The puzzling, fascinating surface of Jupiter’s icy moon Europa looms large in this newly reprocessed colour view, made from images taken by Nasa’s Galileo spacecraft in the late 1990s. This is the colour view of Europa from Galileo that shows the largest portion of the moon’s surface at the highest resolution. (Photo: NASA/JPL-Caltech/SETI Institute)

Mayne’s software can also be used to investigate the formation of planets and moons — which led to Maine collaborating with scientists from Nasa’s JPL, and the Space Science and Engineering Division at the Southwest Research Institute in Texas, to investigate the habitability of Europa.

Mayne gave a virtual presentation about his research at the JPL this week as part of the Science Visitor and Colloquium Program on Astrophysics, Planetary Science and Earth Science. The collaborating scientists are using Rcrust and other models to predict the origin of Europa’s ocean and how it formed in advance of the European Space Agency’s Jupiter icy moons explorer (JUICE) and Nasa’s Europa Clipper missions, which are planned for launch this decade. 

Mayne is excited about the collaboration with Nasa because he wants to “understand how planetary and moon bodies form because understanding these processes can inform us about how Earth formed”.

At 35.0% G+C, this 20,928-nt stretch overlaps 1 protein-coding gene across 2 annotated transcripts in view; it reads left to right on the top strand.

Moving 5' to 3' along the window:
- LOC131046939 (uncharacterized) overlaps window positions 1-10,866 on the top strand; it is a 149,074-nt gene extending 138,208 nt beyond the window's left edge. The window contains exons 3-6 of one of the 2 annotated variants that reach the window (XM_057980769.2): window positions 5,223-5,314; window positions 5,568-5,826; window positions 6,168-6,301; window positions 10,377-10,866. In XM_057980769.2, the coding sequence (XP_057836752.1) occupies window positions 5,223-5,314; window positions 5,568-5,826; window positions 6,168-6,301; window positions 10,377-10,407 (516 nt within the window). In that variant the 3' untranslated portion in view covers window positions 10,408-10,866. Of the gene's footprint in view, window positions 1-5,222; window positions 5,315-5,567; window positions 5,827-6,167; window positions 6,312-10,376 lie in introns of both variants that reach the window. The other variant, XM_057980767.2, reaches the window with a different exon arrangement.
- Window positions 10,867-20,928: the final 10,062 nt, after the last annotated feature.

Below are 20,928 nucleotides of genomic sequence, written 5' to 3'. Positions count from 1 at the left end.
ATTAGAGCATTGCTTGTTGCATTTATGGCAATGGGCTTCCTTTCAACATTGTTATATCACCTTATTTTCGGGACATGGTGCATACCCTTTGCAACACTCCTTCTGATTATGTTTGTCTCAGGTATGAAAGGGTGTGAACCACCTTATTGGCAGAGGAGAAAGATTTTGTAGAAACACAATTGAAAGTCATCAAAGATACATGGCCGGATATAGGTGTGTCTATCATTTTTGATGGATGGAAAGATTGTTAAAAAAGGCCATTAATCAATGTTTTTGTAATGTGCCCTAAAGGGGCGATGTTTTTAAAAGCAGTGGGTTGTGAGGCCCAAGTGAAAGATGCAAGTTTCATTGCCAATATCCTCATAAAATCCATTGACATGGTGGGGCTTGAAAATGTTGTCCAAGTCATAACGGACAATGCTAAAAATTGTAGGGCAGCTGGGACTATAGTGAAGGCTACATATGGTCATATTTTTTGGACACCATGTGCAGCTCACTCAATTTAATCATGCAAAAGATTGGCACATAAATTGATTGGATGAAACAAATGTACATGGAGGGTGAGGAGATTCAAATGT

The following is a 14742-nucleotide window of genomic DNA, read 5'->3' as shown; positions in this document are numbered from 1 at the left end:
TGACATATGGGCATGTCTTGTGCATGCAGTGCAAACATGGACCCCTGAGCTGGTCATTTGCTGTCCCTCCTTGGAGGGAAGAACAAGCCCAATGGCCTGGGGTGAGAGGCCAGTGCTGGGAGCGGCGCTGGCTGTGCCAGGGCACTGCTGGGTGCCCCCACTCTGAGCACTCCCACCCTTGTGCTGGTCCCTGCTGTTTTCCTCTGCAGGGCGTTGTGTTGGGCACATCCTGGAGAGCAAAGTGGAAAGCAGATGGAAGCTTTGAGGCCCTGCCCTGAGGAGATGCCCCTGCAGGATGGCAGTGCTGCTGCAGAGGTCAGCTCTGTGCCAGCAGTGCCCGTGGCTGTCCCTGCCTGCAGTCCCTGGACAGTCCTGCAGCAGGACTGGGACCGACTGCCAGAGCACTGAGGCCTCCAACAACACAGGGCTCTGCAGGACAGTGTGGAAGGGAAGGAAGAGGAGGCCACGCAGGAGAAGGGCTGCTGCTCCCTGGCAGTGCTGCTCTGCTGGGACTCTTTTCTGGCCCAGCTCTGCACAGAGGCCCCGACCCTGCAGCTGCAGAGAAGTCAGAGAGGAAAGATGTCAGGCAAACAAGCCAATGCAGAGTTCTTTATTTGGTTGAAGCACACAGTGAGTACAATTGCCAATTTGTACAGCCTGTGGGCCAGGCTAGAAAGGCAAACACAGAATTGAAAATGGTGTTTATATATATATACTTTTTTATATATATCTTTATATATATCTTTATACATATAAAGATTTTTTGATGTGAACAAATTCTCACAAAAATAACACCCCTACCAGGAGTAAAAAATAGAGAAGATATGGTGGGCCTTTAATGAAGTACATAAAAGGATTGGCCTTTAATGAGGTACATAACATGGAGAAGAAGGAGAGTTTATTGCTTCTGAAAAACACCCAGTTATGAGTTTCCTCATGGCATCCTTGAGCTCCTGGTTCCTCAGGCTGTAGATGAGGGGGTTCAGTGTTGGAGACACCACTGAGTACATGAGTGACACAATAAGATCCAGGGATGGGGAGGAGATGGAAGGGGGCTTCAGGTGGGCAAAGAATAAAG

He says: “There is some data to suggest there is chemical differentiation in other rocky bodies in the solar system, but we don’t know about the layering and interactions between the layers.”

Europa is of interest because it is an icy ocean world, and oceans are a potential source of life. Scientists suspect that there is an ocean on Europa, which is exciting because Earth’s ocean is a critical component of making Earth habitable through providing a source of oxygen and a sink for carbon dioxide, driving the water cycle and regulating temperature.

Mayne explains: “We think you need to have liquid water to have life. All the life we have seen so far has had liquid water associated with it, so whenever we find places with liquids we are interested to know whether the liquids are water liquids, as opposed to liquid carbon dioxide or methane.”

Why is looking for the conditions for life so important?

“Earth is the only sample we have of a habitable planet where life exists and if we find liquid water and other conditions for life on Europa and there isn’t life, that suggests life is potentially unique.